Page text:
NUTS? OR JUST PLAIN CRAZY?….Eric Alterman writes about Bob Woodward’s Plan of Attack in his Nation column this week. Here is the second of his six observations:
That’s too bad, because unfortunately Cheney is nuts. As Powell puts it, Cheney was in the grip of a “fever,” no longer the “steady, unemotional rock that he had witnessed a dozen years earlier during the run-up to the Gulf War. The vice president was beyond hell-bent for action against Saddam. It was as if nothing else existed.” Woodward gives us the backstory: Cheney, confirmed by his equally fevered aide “Scooter” Libby, repeatedly pitched–as he does today–the apparently imaginary meeting between Mohamed Atta and Iraqi intelligence in Prague. Powell/Woodward aptly term this contention “worse than ridiculous.” It goes on. “Cheney would take an intercept and say it shows something was happening. No, no, no, Powell or another would say, it shows that somebody talked to somebody else who said something might be happening. A conversation would suggest something might be happening, and Cheney would convert that into a ‘We know.'”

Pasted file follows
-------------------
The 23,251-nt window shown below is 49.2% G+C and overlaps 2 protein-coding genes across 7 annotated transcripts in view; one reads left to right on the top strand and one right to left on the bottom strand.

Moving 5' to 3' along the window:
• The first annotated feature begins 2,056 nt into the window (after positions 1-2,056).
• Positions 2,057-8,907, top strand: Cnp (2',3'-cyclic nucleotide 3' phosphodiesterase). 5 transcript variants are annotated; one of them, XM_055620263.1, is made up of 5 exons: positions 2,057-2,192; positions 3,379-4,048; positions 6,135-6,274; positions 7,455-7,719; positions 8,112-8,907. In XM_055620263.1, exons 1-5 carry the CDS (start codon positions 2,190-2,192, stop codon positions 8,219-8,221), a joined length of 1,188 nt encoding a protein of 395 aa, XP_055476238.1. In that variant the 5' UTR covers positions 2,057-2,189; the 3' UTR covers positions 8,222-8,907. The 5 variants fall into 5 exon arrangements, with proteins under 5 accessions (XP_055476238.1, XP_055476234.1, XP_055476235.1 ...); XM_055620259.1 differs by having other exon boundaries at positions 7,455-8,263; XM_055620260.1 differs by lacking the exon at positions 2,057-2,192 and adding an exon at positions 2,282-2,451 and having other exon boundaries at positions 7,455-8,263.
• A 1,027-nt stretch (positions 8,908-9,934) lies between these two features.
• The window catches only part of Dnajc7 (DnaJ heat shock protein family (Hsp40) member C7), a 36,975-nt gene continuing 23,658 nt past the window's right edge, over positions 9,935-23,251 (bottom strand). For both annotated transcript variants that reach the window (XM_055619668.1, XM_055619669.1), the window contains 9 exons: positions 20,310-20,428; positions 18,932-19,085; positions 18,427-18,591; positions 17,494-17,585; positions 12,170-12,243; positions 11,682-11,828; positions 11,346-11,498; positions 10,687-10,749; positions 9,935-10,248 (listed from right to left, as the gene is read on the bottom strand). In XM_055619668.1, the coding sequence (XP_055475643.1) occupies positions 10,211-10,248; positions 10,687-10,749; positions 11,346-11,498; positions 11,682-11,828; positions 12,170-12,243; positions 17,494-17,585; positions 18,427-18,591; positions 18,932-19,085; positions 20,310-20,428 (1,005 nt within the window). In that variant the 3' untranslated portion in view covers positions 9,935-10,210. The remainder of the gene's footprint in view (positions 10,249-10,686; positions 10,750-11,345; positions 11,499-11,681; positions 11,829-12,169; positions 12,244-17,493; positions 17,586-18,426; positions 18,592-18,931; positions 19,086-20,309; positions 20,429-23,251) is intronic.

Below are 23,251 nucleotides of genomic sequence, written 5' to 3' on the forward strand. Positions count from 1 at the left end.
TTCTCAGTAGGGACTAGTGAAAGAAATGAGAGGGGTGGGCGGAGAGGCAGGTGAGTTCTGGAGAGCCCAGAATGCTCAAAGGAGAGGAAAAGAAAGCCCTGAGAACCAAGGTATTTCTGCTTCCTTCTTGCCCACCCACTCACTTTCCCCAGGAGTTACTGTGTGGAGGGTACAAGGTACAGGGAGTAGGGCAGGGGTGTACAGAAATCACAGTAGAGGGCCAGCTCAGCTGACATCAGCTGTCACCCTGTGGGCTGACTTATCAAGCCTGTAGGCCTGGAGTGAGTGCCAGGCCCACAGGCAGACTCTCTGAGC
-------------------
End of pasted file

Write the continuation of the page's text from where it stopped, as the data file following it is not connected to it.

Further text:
This will now be the third time that I’ve done this, but Eric’s column brings to mind an essay about Dick Cheney written by John Perry Barlow last year. Turns out Barlow knew Cheney pretty well back in the day and thinks that “nuts” might be exactly the right description for him. But with a catch.
Not everyone agrees with me, but Barlow’s essay struck me as eerily plausible. Here it is.